The epic vacillation of President Barack Obama on the Syrian crisis can end soon if Congress takes steps to call a special session back to Washington D.C. for later this week.
Though this should have been done last week, better late than never — and Monday and Tuesday seems like an eternity when the House and Senate return to session.
I know the Idaho congressional delegation would welcome this discussion. Sen. Jim Risch, who is concerned about a solely punitive action against Syria, returned to Washington this week to participate in more Senate Foreign Relations Committee briefings. Rep. Mike Simpson, R-Idaho, wants the president to seek congressional authorization and on Saturday Rep. Raul Labrador, R-Idaho, called for House Speaker John Boehner to convene a special session as soon as possible. Sen. Mike Crapo issued the following statement:
“The recent events in Syria present a difficult and tragic situation. U.S. involvement must be consistent with protecting our national security interests and I am not sure if that threshold has yet been met. Any use of force cannot be a rush to judgment and it is paramount that the President engage in a full dialogue with the American people and with Congress before taking any action.”
After all of the missed opportunities to send strong messages instead of a series of idle threats, the president should simply ask Sen. Harry Reid and House Speaker John Boehner to reconvene early. Doing so would get the attention of everyone in the Middle East and the rest of the world.
Plus, having a single item on the agenda for a change would remind each of the 535 that they are sent to Washington to protect our “national interests” and it is high time those words were discussed and defined.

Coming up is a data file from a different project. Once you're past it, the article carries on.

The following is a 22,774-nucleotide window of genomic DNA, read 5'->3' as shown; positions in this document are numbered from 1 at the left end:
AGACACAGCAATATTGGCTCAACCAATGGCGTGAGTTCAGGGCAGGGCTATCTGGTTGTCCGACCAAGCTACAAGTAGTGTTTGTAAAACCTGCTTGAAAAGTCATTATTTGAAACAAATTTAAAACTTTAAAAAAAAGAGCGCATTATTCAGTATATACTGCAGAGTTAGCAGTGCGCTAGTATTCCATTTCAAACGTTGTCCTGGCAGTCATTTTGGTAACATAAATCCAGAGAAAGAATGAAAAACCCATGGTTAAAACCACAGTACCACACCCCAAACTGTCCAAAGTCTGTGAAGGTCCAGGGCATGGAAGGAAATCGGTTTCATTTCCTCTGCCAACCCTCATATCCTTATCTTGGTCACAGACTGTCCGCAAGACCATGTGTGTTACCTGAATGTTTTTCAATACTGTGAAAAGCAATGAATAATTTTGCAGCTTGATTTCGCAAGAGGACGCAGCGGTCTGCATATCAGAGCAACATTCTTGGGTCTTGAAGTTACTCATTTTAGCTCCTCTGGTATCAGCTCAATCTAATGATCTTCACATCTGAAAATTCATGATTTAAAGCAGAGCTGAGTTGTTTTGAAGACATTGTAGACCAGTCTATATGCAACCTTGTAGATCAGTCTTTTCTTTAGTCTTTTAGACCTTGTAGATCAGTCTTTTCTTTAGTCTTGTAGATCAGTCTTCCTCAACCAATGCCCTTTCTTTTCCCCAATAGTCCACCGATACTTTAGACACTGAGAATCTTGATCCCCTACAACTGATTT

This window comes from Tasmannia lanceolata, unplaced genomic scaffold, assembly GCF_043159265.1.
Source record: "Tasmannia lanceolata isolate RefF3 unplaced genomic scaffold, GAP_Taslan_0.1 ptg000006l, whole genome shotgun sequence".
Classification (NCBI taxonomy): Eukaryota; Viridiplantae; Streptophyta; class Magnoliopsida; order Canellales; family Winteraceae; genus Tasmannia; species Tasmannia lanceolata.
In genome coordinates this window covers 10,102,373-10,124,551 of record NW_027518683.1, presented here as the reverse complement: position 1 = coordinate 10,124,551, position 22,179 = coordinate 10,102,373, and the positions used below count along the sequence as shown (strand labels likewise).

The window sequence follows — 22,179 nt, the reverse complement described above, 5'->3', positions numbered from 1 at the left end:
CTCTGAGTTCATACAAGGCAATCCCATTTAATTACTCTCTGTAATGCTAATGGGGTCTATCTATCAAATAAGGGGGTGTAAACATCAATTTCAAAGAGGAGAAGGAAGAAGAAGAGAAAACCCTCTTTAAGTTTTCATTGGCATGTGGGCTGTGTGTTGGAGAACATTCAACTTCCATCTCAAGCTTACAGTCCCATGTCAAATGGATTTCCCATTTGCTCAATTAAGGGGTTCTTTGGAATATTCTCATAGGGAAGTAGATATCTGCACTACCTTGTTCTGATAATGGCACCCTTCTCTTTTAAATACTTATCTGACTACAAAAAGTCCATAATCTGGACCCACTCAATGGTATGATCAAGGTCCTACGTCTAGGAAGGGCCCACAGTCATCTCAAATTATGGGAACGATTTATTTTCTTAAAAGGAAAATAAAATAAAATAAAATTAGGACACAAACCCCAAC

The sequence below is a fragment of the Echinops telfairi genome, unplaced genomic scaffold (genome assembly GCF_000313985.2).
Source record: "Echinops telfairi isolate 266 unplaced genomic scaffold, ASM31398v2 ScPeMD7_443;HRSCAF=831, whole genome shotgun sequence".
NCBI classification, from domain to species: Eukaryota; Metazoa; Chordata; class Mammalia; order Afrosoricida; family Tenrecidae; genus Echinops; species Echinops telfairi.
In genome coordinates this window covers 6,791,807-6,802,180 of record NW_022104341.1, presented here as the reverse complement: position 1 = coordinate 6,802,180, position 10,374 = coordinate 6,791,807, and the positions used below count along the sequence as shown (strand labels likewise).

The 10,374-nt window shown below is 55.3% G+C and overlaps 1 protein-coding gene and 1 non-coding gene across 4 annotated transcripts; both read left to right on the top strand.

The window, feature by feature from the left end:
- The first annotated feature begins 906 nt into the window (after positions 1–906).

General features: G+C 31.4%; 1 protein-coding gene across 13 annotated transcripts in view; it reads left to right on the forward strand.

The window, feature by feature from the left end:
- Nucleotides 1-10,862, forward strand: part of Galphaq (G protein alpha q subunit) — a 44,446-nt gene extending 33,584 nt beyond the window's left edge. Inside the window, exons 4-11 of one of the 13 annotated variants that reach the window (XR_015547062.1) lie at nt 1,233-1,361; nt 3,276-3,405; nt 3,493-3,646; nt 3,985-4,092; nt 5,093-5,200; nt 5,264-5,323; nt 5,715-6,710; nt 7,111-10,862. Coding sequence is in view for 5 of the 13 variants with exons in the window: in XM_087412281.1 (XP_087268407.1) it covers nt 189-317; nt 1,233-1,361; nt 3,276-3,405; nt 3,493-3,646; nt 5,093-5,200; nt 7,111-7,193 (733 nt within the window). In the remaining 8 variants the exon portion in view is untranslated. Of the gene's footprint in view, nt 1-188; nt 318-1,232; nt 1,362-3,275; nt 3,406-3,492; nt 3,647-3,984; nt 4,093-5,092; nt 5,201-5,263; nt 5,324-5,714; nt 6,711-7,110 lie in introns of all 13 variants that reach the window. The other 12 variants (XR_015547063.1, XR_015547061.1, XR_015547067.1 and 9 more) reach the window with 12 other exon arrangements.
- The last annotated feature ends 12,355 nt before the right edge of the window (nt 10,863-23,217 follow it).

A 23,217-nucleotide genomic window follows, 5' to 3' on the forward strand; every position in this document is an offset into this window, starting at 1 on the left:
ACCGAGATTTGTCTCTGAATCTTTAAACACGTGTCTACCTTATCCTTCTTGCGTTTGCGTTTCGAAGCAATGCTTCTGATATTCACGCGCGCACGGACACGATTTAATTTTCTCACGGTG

Perhaps the president wishes he had acted on Syria and then begged forgiveness rather than participate in this politicized and protracted public relations campaign to otherwise ask for that permission. But as many have pointed out, we do have branches of government beyond the executive that deserve to be consulted.
The cost of our national indecisiveness now is that the Assad regime has another week to prepare to absorb the impact of a rumored missile attack. He and his like can move assets around closer to civilian groups where, should we attack, there may be collateral casualties of innocents that he can be filmed and blamed on the U.S.
Or, as Sen. John McCain pointed out, we have so thoroughly “telegraphed” our punch it is hard to imagine it will exact the desired impact.
Though an attack may be precisely surgical and targeted using today’s technologically advanced intelligence, the aftermath establishes a “new normal.” The United States, for better or worse, will give a fresh example of acting like an international police force willing to carry out that role unilaterally whenever it feels like it.
Atrocities are legion and ongoing all over the globe and have been throughout history. Yet this one in Syria — a horrific event for sure that includes an incidence of sarin gas used to kill nearly 1,500 of the Assad opposition including more than 400 children — draws our fire. Who will be tracking and preparing missiles for all of the other murderous injustices occurring in the world?
Dictators and despots who gas their own people don’t deserve to exist, but the president has done his country a disservice by the public airing of his indecisiveness.
Congress’s homework — tomorrow or next week — is to outline just who the good guys and bad guys are before we take sides. I question whether that is knowable. And while they are at it, they should do a sidebar on Egypt and a growing list of toppled governments that we fund.
Lobbing cruise missiles at Assad is one form of expression. Developing a foreign policy that takes into account the broader picture is what is really needed.
It’s time for Congress and President Obama to get together and speak publicly on our national interests and goals.